“Today, black and Latino 12th graders – who should be reading college catalogs – are reading at the same level as white 8th graders. And a shockingly high percentage of black and Latino 4th graders – who should be reading Harry Potter – cannot even read a simple children’s book. This is not only not acceptable – it’s shameful. Whitney Young Jr. must be turning over in his grave!

“Here we are in the greatest country on earth – home of the best universities in the world. Is this really the best we can do? No way. We’re better than that. But let me tell you something. Let me tell you exactly who’s at fault: Us. That’s right. We are the ones to blame. And here’s why: Politicians have pandered to us by selling us on the idea that all we need is more money and smaller classes – and we’ve bought it. They’ve given us cheap platitudes and slogans instead of real solutions – and we’ve bought it. Whoever’s in power, they’ve pointed fingers at the other party when nothing improves – and we have bought it!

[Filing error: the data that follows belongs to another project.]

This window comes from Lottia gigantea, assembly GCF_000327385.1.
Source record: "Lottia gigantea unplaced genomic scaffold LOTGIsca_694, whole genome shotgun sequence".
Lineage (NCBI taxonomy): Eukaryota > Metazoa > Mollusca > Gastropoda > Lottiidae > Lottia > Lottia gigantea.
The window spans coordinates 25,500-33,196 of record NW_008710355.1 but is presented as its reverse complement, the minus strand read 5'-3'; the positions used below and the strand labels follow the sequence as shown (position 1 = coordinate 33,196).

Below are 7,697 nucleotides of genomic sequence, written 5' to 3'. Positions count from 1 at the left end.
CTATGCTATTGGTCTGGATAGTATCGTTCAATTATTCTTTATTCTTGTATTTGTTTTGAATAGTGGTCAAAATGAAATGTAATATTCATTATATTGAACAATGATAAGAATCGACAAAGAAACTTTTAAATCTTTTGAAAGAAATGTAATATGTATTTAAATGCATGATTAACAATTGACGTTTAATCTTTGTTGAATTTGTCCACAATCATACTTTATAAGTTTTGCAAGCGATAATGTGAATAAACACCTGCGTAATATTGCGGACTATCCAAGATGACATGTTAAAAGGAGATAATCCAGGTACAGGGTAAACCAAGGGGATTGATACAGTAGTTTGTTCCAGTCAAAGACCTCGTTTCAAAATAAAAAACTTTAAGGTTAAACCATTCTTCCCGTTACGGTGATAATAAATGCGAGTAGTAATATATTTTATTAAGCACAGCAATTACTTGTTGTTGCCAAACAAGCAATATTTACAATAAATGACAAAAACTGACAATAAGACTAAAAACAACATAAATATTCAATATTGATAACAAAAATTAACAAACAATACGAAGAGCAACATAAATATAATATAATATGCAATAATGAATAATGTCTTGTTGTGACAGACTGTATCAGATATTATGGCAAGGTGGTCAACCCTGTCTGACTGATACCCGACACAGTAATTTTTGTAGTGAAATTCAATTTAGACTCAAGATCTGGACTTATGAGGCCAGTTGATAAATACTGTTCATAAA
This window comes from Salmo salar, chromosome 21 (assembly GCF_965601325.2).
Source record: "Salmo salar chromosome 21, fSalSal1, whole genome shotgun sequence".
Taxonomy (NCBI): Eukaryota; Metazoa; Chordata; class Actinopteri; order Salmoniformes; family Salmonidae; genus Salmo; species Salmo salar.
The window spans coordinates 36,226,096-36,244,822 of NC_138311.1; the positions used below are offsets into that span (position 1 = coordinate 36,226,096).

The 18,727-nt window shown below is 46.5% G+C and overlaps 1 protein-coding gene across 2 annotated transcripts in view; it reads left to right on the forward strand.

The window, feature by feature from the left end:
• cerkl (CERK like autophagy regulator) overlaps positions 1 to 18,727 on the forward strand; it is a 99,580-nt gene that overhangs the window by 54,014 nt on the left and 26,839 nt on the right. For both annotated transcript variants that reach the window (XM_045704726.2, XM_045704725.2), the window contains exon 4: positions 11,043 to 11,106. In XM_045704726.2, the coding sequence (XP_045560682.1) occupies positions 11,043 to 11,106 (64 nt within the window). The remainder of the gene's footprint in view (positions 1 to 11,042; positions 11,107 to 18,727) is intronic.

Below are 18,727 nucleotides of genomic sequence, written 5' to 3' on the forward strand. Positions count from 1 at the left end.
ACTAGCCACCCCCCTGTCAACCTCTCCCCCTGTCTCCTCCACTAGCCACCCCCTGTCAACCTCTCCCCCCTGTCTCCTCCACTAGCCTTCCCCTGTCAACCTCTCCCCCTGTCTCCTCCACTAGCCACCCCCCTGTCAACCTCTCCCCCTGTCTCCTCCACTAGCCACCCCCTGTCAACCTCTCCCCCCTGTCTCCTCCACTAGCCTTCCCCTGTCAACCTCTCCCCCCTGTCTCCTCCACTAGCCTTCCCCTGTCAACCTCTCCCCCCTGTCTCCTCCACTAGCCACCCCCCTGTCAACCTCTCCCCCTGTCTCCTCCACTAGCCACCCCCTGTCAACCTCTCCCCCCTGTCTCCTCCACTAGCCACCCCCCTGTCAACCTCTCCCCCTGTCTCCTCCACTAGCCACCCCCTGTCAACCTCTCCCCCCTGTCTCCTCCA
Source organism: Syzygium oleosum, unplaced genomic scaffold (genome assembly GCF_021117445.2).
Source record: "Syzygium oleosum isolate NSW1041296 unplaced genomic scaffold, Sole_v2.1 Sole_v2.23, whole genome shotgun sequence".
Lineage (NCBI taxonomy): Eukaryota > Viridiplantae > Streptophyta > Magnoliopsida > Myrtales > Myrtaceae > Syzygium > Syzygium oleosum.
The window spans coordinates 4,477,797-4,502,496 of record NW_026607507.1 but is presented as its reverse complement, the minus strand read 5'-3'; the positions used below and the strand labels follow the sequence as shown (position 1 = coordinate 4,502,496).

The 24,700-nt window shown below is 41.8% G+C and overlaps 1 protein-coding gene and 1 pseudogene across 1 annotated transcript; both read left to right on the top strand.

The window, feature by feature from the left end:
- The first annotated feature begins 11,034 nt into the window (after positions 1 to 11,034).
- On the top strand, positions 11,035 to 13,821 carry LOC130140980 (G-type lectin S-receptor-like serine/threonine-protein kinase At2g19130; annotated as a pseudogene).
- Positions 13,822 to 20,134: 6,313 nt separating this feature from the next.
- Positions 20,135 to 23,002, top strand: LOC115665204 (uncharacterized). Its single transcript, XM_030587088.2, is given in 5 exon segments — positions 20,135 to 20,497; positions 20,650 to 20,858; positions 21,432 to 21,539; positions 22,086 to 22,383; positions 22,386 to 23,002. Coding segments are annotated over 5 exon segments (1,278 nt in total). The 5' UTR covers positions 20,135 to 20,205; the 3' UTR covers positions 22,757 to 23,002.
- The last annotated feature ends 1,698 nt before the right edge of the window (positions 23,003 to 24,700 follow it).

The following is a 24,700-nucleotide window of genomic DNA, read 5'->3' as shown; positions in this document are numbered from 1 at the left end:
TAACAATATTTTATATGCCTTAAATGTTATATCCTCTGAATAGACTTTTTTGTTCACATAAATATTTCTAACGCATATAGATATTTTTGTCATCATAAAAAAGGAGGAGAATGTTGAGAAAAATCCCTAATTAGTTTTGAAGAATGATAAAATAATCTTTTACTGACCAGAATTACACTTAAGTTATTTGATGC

“If we want to truly improve the education our children receive, and fulfill the promise of the Civil Rights movement, we have to stand up and tell them: ‘No more!’ No more pandering to special interests. No more fear of the tough issues. And no more excuses for failure. We’re not buying it!

“That’s the approach we’ve taken in New York – and when I came into office in 2002, we certainly had our work cut out for us. The school system – with 1.1 million students – was the ultimate case study in mismanagement: Everyone had power, but no one was in charge. And so the system was defined by paralysis, patronage, and corruption. We began our reforms by getting to the root of the problem: Winning control of the school system and abolishing the broken Board of Education. We re-directed money away from the bureaucracy directly into the classroom. And we significantly cut the cost of school construction.

“We expanded the school week by 150 minutes – which is about 15 extra days a year. We put parent coordinators in every school, so that parents would always have someone to turn to, 24-7 – instead of turning to the politicians, who could care less if you’re not one of their supporters. We improved safety and discipline, which is a hallmark of any good school – and we’ve enforced the ban on electronic devices like PDAs, iPods, and cell phones. You come to school to learn, not to play games or send text messages!